Left: Evans eyes up a gap. Right: Evans and LeGrand at DITD. P: Max Mandell.

We just wanted to come together and put out a cool video, but once the contest aspect came into play it was on! We put a lot of work into it. I was filming and editing, Pat Farris was out filming with us as well, helping us shovel and rake. He even made the cover for YouTube as well. At the end, we all took turns editing the video in my basement. Patrick would hop on my computer and edit until he got tired, then I’d hop in and make some changes, then Darryn would get on and put his spin on it. We just cranked it out.

I like that you had Patrick and Darryn in the editing room with their hands on it. Kind of rare in the moto world to have riders on the keyboard.

I’ll admit, it was hard at times to have those guys jump in on the editing timeline, because I would put a lot of work into a section only to have them completely change it, but in the end I think our back and forth made the video that much better.

The timeline is sacred man! That’s your baby. It’s hard to let go.

Oh, totally.

You mentioned Pat Farris earlier, what was it like working with him again on a full-fledged Viewing project? I know you guys linked up together late last year and shot Lost World for Pat’s golf company, Euforeia, but now you truly got back to your roots with this piece.

Oh yeah, it was awesome. With Pat, we go way back. We founded The Viewing together, and he’s the dude that designed logo for it as well. I remember to this day him and I sitting up in his house all night working on that thing. He’s really good at that shit when it comes to art and graphics.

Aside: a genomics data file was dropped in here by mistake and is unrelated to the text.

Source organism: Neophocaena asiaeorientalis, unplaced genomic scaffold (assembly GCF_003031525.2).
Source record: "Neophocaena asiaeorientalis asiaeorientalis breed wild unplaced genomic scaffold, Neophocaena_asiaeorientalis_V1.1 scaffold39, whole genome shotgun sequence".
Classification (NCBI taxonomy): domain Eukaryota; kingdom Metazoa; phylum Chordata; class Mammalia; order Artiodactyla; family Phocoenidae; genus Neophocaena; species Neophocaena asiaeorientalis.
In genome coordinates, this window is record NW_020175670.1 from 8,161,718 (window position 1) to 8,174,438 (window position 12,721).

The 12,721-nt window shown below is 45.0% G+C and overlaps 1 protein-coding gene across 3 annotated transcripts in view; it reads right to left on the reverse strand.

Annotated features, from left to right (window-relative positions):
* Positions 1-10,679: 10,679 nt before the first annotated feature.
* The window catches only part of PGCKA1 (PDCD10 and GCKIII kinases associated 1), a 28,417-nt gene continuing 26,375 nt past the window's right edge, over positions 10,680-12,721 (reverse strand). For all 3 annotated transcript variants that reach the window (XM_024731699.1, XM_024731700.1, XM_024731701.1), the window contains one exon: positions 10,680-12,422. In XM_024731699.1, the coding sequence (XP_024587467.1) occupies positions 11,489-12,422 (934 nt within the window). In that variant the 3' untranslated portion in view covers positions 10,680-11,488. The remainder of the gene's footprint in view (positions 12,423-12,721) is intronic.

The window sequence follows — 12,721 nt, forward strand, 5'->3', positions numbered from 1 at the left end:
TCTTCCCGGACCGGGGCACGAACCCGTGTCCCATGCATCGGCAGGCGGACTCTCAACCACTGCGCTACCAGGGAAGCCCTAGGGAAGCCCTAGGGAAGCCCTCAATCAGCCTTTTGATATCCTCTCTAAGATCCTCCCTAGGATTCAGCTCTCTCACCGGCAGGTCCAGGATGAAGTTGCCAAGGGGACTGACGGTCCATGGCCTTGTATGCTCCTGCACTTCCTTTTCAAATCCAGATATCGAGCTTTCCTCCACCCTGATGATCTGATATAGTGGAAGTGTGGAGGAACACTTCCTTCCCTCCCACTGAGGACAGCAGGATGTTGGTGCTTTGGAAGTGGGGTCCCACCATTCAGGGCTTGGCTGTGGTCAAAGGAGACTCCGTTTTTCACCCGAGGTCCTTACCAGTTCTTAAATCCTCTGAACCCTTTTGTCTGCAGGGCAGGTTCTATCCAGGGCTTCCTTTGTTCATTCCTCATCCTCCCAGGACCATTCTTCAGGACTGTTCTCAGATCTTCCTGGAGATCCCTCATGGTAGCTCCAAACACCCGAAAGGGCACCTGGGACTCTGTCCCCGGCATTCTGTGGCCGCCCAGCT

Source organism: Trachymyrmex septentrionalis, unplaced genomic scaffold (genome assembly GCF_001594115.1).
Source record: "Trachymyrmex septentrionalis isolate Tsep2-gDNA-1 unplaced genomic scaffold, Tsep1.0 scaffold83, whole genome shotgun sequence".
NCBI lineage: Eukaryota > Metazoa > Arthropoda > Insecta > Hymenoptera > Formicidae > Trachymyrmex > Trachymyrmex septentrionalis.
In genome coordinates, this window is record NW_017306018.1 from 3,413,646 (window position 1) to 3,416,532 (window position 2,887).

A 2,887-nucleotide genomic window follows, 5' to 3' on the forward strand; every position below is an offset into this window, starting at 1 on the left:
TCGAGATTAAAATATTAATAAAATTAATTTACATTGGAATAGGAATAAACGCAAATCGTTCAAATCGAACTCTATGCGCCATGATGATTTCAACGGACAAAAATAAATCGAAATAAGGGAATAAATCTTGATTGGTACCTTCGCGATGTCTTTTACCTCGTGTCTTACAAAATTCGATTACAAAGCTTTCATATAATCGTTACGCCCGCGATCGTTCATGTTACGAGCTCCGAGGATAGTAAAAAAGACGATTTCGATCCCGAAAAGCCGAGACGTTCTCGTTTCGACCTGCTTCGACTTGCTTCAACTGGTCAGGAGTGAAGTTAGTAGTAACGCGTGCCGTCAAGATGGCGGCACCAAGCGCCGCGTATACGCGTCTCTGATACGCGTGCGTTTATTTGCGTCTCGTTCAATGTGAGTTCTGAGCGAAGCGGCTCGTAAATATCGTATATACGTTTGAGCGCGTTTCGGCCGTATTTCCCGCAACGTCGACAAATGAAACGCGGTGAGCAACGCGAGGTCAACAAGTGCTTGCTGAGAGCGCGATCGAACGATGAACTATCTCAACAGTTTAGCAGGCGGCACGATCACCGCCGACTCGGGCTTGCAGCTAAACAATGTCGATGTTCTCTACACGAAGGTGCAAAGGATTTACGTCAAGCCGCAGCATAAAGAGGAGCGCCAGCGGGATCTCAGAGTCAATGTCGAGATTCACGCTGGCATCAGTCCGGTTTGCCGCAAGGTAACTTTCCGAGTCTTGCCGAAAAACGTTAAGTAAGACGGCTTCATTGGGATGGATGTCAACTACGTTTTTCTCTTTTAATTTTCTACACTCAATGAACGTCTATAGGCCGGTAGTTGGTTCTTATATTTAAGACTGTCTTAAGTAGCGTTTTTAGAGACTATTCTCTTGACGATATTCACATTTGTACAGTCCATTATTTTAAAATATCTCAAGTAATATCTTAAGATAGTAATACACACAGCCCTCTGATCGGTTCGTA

We lost touch for a few years, but once Lost World came around last Fall it’s been like old times and it’s so cool to have him around because that’s just one more person to bounce ideas off of. Someone who can lend a hand when we want to go make something. We’re all buddies, and it’s a great feeling to go out together and know in your heart that you’re going to make something cool.

In your own words, can you describe Steel City’s significance to the Pennsylvania moto community? Why was it so important to have that location in the video?

I mean, I went to Steel City every year from 1994 until they locked the gates in 2012, so just from a personal perspective Steel City was huge for me. It was a race everyone in the area looked forward to, because for a long time it was the last round of the outdoor series and the racing was always great.

With that in mind, I picked up Darryn and Patrick from the airport, and on our way home we drove past the road that leads to Steel City. I mentioned that we should go take look at it just to see what was back there. So we pulled up into the property and it was just cornfields, but you could still make out the flow of the hills, the valley where the dragon’s back was, where the tabletop section used to be. The only thing that actually remained though was the announcer’s tower.